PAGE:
Finally, if your service is mission-critical, you want to be proactive about knowing if there are any outages. While outages in the delivery of video on demand (VOD) are relatively unusual, live and linear services are more prone to faults. A good CDN will have a range of operational support service (OSS) integration options, such as SNMP traps, WMI indicators, SMS alerts, tweets, RSS feeds, or other similar notifications. This means that if you are running encoders at your own facilities and the CDN loses the connection to the encoder, you will be alerted immediately.


So now we move from the bones to the meat. The following functions loosely embrace the range of services that are available from CDNs. Obviously you will have a requirement for some, and perhaps all, of these features to be even considering a relationship with a CDN. Let’s break them out.


Many CDNs will be able to provide integration with ad servers for the entire array of ad formats and targeting. In some cases, the advertisements will be sourced and contributed to the CDN’s hosting infrastructure by the clients themselves. Many CDNs also have relationships with ad-sales groups and will be able to provide the advertisements along with a revenue share. These packages usually come with a campaign management tool and a way to track the advertisements as they are displayed. In my opinion, these relationships are often volatile, and with the exception of Google’s YouTube and Live365, they are rarely very profitable for the content providers, with complex expectations from the advertisers and low margins. However, in a few cases these models really work. When they do, the results can be extraordinary—giving rise to freemium models that can be quite profitable.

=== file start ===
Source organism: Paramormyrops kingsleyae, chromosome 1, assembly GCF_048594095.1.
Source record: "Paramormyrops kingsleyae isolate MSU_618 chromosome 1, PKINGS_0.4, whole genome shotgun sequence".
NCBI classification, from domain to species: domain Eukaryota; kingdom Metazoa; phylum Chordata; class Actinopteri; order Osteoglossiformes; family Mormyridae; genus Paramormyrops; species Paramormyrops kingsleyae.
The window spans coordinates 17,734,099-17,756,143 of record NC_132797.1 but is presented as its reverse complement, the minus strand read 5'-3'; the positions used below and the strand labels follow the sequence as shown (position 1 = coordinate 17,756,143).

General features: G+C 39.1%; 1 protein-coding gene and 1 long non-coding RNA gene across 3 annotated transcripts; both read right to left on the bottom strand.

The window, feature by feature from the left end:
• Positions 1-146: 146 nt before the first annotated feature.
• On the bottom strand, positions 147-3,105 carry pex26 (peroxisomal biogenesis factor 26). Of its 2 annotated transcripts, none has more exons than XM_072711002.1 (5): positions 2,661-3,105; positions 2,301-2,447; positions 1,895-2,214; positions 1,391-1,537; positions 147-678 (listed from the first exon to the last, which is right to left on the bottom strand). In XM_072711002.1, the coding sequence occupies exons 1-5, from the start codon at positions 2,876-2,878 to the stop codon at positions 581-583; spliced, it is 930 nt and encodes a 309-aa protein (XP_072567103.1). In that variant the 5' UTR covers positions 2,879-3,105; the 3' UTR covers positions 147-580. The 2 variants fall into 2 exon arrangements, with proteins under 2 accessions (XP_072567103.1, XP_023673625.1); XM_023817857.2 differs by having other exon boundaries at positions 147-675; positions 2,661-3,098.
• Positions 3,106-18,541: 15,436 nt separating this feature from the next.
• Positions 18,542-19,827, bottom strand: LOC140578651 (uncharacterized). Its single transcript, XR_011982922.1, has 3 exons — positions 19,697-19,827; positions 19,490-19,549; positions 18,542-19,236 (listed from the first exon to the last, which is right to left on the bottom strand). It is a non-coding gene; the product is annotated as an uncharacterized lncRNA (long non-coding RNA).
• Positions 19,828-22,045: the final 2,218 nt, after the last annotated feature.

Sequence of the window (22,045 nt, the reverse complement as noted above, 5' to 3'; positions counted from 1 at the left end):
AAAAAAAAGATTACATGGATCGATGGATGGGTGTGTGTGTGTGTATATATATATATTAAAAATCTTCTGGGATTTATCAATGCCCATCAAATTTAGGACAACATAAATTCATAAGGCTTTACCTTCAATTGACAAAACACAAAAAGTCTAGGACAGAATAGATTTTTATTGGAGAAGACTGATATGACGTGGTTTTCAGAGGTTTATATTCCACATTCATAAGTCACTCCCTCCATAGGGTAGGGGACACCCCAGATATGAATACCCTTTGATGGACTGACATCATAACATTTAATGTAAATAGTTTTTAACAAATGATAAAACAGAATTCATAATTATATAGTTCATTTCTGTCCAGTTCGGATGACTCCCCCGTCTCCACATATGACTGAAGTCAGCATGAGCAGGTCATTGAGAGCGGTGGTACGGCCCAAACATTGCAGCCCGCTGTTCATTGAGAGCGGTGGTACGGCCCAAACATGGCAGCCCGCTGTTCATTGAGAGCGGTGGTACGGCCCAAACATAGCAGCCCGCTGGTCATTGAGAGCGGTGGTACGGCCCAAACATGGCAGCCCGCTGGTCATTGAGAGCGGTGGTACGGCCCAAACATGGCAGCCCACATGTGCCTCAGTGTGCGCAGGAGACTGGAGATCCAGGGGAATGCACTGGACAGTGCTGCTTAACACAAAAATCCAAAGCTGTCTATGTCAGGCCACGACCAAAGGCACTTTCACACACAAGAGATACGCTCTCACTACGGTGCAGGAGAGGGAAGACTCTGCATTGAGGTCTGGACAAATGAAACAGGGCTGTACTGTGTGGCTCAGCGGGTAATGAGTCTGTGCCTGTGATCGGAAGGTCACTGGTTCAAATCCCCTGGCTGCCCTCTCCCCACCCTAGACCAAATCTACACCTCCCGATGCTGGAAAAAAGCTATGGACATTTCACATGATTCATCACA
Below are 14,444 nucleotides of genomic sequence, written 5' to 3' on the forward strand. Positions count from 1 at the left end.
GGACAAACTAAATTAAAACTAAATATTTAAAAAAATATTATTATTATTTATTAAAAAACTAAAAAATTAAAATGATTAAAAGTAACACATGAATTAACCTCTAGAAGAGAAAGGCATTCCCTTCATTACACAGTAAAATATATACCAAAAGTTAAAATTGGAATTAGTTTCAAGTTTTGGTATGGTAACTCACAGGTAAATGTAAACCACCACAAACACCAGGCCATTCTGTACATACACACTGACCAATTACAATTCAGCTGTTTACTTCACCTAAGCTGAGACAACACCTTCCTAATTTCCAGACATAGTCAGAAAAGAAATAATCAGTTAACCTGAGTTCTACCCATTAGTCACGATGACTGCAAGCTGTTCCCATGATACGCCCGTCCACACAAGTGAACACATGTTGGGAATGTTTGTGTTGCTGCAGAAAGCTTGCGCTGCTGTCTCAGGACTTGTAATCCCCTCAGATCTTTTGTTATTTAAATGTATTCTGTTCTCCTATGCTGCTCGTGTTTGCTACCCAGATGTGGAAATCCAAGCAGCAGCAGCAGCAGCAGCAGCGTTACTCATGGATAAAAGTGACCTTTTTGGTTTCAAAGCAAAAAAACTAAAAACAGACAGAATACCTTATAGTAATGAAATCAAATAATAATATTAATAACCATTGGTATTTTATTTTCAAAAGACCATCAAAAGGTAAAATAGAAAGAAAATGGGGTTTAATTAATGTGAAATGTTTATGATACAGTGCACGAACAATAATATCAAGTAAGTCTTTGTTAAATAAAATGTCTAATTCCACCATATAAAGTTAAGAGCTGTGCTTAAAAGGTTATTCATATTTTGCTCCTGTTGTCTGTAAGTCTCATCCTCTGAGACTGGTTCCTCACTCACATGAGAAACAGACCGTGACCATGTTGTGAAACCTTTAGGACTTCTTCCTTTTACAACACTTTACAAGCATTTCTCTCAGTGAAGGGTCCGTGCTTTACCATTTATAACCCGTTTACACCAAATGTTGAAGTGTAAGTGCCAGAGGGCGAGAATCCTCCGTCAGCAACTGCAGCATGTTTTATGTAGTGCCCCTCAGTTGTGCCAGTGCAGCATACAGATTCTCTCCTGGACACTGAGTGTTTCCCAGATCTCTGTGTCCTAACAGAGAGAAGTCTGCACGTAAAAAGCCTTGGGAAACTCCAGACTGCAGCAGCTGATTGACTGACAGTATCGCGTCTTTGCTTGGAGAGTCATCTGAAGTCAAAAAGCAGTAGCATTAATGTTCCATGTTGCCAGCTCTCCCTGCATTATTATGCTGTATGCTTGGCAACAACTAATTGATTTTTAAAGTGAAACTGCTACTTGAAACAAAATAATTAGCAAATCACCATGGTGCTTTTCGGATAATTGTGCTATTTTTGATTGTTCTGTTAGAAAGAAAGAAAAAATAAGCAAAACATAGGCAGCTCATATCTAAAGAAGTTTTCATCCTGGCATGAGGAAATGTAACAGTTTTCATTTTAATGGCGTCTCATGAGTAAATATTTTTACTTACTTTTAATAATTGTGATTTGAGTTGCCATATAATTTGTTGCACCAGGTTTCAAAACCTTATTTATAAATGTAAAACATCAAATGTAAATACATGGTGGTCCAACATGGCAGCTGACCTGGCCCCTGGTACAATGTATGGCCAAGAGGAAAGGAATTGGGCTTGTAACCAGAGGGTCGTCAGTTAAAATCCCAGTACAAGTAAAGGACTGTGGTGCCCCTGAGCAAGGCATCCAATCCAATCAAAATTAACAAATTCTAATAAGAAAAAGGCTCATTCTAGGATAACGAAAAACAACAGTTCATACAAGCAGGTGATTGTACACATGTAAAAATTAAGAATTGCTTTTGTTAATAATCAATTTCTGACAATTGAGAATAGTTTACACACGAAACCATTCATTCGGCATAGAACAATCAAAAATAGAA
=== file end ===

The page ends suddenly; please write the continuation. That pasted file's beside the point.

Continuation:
For many years, the industry spoke about convergence, and indeed H.264, MP4, and HTML5 are all results of that approach. But the reality is that with the plethora of competing devices, the market has, if anything, become strongly divergent in the past 2 years. It is important to understand your CDN’s strategy here. Some CDNs invest more and more in the quality of delivery of a smaller and smaller number of formats, while others invest in reaching as many formats as possible.

A good example of a technology that once was all the rage and now is almost universally unsupported is RealVideo. As we see the new HTTP-based adaptive bitrate technologies emerging, it’s easy to believe that over time only HTTP-based streaming formats will be supported. Personally, I think that time is a long way off. While browser-targeted streaming is a very important and big part of the market, so too is the emerging OTT market, and there are a number of devices that want flow control and don’t want to assume there is more bandwidth than required. (HTTP relies on over-provisioning rather than efficiency in the network.)

CDN Chart